"We would use the fruit trees to climb, [...] role-playing Super Friends [...]," said Francisco Dueñas, who grew up in 1980s South Gate. "Our large apricot tree was our Hall of Justice." When Francisco traveled to his dad's rural hometown in Jalisco, he acquired a greater appreciation for agriculture. He started to see their garden at home as an extension of his father's agrarian past, into his present life as an urban Angeleno.

Depending on how much time his father had, their backyard garden grew watermelon, zucchini, corn, tomato, and chayote squash, the latter's curly cue vines threading through the garden. The farming was done after school and work. When his father had overtime shifts and less time to personally tend the garden, Francisco said, "I didn't dare try to plant anything myself or mess with the garden. I was afraid of messing it up."

His relationship with the garden changed over time. "As I grew up," he said, "[T]here was a tension between spending time in the backyard versus doing my homework and excelling in that." He more than excelled: he graduated from Pomona College, and is now a national advocate working for queer Latino rights.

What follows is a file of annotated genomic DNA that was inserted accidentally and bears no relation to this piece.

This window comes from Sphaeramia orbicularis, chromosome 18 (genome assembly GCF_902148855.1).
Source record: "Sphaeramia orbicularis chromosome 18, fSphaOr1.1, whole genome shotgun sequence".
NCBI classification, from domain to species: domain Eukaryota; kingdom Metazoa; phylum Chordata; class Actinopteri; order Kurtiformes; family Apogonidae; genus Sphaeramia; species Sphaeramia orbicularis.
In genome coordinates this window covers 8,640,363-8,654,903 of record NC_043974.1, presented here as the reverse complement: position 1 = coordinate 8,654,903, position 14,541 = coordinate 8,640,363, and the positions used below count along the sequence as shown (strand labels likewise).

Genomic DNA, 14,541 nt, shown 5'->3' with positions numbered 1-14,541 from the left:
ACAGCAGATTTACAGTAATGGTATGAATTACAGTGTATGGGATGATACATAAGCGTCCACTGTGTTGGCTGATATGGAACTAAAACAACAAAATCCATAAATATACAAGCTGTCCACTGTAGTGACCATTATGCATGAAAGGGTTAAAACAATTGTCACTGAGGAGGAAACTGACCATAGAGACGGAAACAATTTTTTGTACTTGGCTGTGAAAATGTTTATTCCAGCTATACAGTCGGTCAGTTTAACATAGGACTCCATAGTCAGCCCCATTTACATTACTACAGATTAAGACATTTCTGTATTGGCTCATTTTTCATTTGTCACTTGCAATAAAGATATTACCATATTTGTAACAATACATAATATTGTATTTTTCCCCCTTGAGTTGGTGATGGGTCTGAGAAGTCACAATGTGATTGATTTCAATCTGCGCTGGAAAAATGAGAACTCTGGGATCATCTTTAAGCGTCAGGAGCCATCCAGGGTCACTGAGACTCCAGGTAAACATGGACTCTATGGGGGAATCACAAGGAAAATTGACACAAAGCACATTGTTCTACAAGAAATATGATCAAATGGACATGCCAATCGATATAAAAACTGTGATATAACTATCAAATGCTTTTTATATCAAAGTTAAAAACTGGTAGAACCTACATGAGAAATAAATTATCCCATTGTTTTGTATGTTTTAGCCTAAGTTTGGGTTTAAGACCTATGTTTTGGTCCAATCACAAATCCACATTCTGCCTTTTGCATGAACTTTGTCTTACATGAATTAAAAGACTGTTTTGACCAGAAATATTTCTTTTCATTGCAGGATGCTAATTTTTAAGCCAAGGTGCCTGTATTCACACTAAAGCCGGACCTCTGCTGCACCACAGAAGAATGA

In Downey, Jorge Segura remembered his own father-and-son gardening relationship.
"My dad planted squash, tomatoes, chile de arbol, jalapeños, cilantro, cucumbers, beans, and onions; the staples of most meals in my family," he said, a pre-kindergarten educator and photographer. "I tend to grow the same crops I grew up with."

Tigers Eye beans freshly cut | Photo: Jorge Segura

Tigers Eye beans after the drying process | Photo: Jorge Segura

"I grow the same vegetables my dad does," he added, "but I experiment by buying the heirloom seeds of unique varieties that aren't available at the local hardware store." The farming tradition of some families changes once in this country and when the opportunity, need, or desire to grow their own food arises. Jorge is passing on his gardening knowledge through his career as a preschool teacher. "[They] compost all of the fruit and vegetable food scraps and the nutrient rich compost, and worm tea goes back into the garden," said Jorge. His preschool students get a kick out of it, some of whom may not have access to a yard or space for a thriving garden. "The worms are a huge hit with my class as we record how fast 1,000 worms can decompose a banana."